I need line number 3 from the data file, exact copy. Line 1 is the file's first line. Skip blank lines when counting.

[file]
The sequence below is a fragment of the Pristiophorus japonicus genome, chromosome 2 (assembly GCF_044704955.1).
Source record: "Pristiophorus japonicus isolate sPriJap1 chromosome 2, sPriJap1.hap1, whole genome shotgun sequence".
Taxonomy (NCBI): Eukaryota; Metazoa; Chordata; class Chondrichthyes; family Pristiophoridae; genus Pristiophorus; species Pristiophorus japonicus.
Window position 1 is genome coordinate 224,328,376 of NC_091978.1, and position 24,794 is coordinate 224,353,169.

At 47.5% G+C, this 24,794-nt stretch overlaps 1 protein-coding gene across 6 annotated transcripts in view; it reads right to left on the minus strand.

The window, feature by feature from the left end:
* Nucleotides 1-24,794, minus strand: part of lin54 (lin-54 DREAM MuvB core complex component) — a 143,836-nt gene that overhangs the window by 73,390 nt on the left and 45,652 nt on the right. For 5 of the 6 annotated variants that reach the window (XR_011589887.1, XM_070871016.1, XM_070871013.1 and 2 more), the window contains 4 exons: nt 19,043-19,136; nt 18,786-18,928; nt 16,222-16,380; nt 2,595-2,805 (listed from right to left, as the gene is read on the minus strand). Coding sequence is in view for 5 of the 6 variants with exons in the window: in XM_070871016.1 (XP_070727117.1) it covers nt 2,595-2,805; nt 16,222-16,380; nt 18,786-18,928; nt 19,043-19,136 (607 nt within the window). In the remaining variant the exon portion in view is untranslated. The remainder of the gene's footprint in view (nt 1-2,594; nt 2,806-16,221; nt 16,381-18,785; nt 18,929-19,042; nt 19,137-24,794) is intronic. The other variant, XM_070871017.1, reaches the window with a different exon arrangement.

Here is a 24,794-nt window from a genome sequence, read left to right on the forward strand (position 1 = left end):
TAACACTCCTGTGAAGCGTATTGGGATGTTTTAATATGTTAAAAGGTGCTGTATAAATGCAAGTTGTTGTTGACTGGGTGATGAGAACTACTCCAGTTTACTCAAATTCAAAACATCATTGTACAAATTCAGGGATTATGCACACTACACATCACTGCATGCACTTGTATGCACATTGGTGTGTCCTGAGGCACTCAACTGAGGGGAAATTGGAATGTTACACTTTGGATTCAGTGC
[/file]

Taxonomy (NCBI): Eukaryota; Metazoa; Chordata; class Chondrichthyes; family Pristiophoridae; genus Pristiophorus; species Pristiophorus japonicus.